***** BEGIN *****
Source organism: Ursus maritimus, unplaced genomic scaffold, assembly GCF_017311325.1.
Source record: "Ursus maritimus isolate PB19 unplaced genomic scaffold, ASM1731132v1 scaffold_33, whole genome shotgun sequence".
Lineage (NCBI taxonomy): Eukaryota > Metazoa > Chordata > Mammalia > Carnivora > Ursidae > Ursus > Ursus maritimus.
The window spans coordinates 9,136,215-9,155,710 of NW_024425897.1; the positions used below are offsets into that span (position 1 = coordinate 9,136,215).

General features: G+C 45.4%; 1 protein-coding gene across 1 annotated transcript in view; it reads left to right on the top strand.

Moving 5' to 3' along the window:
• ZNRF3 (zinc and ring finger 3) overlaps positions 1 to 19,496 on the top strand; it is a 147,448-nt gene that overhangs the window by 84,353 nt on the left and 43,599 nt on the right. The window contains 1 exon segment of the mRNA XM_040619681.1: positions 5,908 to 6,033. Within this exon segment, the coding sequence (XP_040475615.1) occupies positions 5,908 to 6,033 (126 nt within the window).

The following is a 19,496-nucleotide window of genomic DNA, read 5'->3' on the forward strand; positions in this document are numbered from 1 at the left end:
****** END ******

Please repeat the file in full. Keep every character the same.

Source organism: Ursus maritimus, unplaced genomic scaffold, assembly GCF_017311325.1.
Source record: "Ursus maritimus isolate PB19 unplaced genomic scaffold, ASM1731132v1 scaffold_33, whole genome shotgun sequence".
Lineage (NCBI taxonomy): Eukaryota > Metazoa > Chordata > Mammalia > Carnivora > Ursidae > Ursus > Ursus maritimus.
The window spans coordinates 9,136,215-9,155,710 of NW_024425897.1; the positions used below are offsets into that span (position 1 = coordinate 9,136,215).

General features: G+C 45.4%; 1 protein-coding gene across 1 annotated transcript in view; it reads left to right on the top strand.

Moving 5' to 3' along the window:
• ZNRF3 (zinc and ring finger 3) overlaps positions 1 to 19,496 on the top strand; it is a 147,448-nt gene that overhangs the window by 84,353 nt on the left and 43,599 nt on the right. The window contains 1 exon segment of the mRNA XM_040619681.1: positions 5,908 to 6,033. Within this exon segment, the coding sequence (XP_040475615.1) occupies positions 5,908 to 6,033 (126 nt within the window).

The following is a 19,496-nucleotide window of genomic DNA, read 5'->3' on the forward strand; positions in this document are numbered from 1 at the left end: